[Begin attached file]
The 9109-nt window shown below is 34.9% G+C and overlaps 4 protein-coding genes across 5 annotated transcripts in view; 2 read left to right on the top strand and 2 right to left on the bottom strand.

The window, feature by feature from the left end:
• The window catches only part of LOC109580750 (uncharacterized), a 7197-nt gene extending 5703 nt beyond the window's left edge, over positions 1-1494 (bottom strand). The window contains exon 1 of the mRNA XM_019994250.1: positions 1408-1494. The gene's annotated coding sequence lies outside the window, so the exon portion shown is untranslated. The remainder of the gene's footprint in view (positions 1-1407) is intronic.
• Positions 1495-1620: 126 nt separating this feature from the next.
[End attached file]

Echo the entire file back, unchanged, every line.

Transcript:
The 9109-nt window shown below is 34.9% G+C and overlaps 4 protein-coding genes across 5 annotated transcripts in view; 2 read left to right on the top strand and 2 right to left on the bottom strand.

The window, feature by feature from the left end:
• The window catches only part of LOC109580750 (uncharacterized), a 7197-nt gene extending 5703 nt beyond the window's left edge, over positions 1-1494 (bottom strand). The window contains exon 1 of the mRNA XM_019994250.1: positions 1408-1494. The gene's annotated coding sequence lies outside the window, so the exon portion shown is untranslated. The remainder of the gene's footprint in view (positions 1-1407) is intronic.
• Positions 1495-1620: 126 nt separating this feature from the next.